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Clouds break just in time for many in Texas to view eclipse

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CELESTE — The clouds disappeared, opening the sky. Then a curtain of darkness settled in as the moon completely covered the sun, creating a shimmering halo. And a crowd of about 50 eager onlookers at Clymer Meadow Preserve erupted with cheers once the eclipse reached its peak of totality on Monday.

Attendees took off their glasses to admire the sight as the sky turned pink and purple like an early sunset. One child pointed with excitement as Jupiter and Venus became visible.

Truett Cates, 77, from Sherman said, “Hurray for the sun!” and then tears formed in his eyes. For three minutes and 39 seconds, he and the others at this North Texas nature preserve viewed the eclipse in awe. Cates had organized his family reunion around the eclipse; many cousins and siblings had traveled in from Florida, New Jersey and California.

Hours earlier, when clouds blanketed the sky and blocked the sun, Cates’ brother-in-law Russell Johnson said, “I don’t care if it rains. Whatever happens with the eclipse, it’s been a wonderful family experience and I’m willing to take whatever Mother Nature will give us.”

Luckily for them and thousands of people across Texas who had spent days laser-focused on a weather forecast that predicted cloud cover over most of the eclipse’s path across the state, the clouds broke up just a little in many places before the celestial experience, allowing at least a partial view of the eclipse.

According to NASA, a solar eclipse like this year’s won’t happen again for another 20 years. The buildup to the eclipse had many small town leaders across the street nervous about massive crowds and traffic. Multiple Central Texas counties declared local disasters in order to control people moving in and out of their areas and more easily tap into state resources.

In Texas, the eclipse’s path of totality began in Eagle Pass around 12:10 p.m. and ended at Texarkana around 3:06 p.m. Visitors from other parts of Texas, other states and other nations joined many of the 12.8 million Texans (according to the state comptroller’s office) who live in that path to stare at the sky. Many school districts closed for the event.

In Eagle Pass, Jessica Alcala, 41, embraced her 7-year-old daughter Ava tightly as the eclipse approached totality at 1:27 p.m. Her son, JJ, burst with excitement while Alcala shed tears of joy. The eclipse lasted four minutes and 24 seconds.

“We were amazed,” she said. “It was unlike anything I’d ever seen before — unbelievable. I’m still at a loss for words.”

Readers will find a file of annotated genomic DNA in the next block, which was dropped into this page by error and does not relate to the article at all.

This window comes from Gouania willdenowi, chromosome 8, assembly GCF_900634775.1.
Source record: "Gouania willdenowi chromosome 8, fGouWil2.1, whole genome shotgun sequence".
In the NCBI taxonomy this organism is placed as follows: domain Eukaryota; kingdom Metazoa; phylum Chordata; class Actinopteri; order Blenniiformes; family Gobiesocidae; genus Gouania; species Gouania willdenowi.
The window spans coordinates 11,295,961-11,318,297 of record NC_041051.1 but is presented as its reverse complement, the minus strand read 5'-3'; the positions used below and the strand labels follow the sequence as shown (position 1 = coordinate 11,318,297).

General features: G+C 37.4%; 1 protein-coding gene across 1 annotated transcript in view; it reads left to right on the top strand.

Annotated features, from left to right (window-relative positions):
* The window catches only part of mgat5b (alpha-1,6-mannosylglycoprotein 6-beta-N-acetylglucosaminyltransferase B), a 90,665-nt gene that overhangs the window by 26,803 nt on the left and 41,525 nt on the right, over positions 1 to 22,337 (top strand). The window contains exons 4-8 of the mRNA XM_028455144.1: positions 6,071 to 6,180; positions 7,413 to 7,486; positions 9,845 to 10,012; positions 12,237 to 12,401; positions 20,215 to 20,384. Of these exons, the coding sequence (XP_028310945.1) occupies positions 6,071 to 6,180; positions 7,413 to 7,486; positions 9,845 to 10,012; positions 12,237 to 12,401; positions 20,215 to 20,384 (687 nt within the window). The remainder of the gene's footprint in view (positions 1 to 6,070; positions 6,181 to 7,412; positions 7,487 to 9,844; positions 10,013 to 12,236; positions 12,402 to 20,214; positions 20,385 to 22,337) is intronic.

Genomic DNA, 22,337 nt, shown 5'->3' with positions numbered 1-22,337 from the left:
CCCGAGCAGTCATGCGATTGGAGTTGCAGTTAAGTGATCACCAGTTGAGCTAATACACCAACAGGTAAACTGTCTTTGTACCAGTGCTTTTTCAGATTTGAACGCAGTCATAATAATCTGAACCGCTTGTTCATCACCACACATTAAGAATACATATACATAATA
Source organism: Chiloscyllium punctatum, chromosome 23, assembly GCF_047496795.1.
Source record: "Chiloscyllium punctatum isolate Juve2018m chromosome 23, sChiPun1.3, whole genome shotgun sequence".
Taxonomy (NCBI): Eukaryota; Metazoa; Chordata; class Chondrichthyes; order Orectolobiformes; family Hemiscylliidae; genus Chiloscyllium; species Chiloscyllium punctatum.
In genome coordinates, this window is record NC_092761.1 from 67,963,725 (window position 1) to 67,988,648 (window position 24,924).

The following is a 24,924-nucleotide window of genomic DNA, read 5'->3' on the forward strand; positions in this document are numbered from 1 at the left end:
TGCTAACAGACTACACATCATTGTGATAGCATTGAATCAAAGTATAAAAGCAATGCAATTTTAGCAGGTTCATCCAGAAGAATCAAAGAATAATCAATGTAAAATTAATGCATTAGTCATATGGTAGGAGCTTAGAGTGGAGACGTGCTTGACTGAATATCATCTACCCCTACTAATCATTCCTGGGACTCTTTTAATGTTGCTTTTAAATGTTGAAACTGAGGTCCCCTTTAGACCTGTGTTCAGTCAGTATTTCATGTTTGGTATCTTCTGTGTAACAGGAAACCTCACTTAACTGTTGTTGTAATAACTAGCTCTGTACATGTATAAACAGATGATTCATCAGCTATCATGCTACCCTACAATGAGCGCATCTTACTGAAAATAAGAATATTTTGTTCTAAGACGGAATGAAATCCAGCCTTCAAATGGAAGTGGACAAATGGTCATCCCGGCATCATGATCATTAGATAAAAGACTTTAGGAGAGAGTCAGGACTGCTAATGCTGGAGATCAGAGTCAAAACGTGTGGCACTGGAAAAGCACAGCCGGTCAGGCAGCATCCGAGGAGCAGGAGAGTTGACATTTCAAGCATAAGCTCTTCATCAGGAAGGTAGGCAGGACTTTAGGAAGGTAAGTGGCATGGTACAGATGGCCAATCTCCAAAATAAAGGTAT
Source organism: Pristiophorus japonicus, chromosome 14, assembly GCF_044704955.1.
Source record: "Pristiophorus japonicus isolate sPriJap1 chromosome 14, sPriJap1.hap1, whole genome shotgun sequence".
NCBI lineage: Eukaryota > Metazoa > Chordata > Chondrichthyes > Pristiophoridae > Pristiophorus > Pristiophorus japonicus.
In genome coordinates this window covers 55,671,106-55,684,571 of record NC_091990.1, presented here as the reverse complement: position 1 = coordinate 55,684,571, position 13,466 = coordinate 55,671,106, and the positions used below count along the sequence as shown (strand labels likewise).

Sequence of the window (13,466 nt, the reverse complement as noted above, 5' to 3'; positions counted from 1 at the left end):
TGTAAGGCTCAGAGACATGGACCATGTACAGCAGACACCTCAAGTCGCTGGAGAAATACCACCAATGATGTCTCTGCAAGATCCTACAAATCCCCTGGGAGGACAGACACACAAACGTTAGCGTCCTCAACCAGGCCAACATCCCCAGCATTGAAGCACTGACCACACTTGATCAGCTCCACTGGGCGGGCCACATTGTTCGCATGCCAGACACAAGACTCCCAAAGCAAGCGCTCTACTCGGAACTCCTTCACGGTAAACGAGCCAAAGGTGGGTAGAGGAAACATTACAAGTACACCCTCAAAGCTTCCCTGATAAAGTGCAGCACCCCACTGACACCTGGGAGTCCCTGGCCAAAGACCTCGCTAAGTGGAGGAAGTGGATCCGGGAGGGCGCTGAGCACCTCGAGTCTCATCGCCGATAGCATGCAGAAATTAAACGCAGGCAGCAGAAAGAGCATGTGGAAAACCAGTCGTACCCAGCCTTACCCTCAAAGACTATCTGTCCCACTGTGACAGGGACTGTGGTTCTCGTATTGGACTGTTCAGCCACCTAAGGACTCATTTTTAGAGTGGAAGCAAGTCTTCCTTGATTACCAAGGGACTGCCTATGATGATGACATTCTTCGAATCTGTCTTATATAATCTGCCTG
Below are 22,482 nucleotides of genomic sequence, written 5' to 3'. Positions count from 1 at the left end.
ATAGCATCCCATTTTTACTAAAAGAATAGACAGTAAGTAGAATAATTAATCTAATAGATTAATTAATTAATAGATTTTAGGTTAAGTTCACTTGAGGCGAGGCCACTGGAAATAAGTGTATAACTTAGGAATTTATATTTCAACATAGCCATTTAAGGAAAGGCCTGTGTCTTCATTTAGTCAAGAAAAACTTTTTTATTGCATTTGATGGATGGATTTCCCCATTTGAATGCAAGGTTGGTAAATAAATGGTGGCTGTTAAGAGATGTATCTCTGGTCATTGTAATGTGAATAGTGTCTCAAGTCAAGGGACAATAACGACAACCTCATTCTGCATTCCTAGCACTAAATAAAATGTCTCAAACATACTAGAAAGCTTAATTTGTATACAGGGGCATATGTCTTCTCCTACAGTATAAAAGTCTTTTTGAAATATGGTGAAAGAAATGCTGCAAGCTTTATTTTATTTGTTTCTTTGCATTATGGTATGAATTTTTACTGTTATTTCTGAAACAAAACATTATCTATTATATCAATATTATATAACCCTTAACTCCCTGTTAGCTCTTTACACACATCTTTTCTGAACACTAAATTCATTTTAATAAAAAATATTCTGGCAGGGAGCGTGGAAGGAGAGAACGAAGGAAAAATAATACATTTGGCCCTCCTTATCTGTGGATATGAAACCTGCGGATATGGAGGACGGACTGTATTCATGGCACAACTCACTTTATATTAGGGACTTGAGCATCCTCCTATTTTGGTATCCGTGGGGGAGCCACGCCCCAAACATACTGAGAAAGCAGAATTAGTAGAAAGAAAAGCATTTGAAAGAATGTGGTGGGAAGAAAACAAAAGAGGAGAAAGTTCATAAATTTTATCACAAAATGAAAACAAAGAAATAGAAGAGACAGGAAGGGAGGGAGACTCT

Alcala expressed pride that her hometown was the first U.S. city to witness the eclipse. She said scientists from outside the area visited to see the spectacle. She said she appreciated the non-immigration-related news coverage, believing it showcased Eagle Pass in a different light.

“There’s more to our city than just immigration,” she said.

But the weather didn’t cooperate everywhere and many people didn’t get to see the eclipse because of cloud cover.

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Earlier Monday, the National Weather Service had warned of severe storms, large hail, tornadoes, damaging winds and flooding in some parts of Texas after the eclipse, and advised those traveling to have a plan in place.

The city of Burnet canceled its eclipse festival due to “risks of high winds, tornadic activity, large hail, and thunderstorms.” The multi-day event, which the county sheriff predicted was going to bring more than 30,000 people to the town of 6,000 residents, was going to feature music, art and of course eclipse viewing.

In Austin, as the moon crossed the sun for a few fleeting minutes, Melody Contreras and Tyson Rutter said their “I do’s” on the lawn in front of the Texas Capitol, where hundreds of people lounged on the grass waiting for slight breaks in the clouds.

The couple lives in Brownsville and has been together for 12 years. They’ve already done two eclipses together — one in North Carolina in 2017 and last year’s annular eclipse in Texas.

They initially planned for a beach wedding in October, but a medical emergency forced them to reschedule. They had already booked a hotel room in Austin for the eclipse and decided it would be special to get married then, too.

On Monday, eclipse totality began at 1:35 p.m. in Austin and lasted about two minutes.

“It’s kind of special because it’s this thing that we’ve done together,” Contreras said.

After the couple wed, hundreds of fellow eclipse viewers on the Capitol grounds erupted in applause.

“It was pretty wild,” Contreras said.

Credit: by Alejandra Martinez and Pooja Salhotra, Texas Tribune

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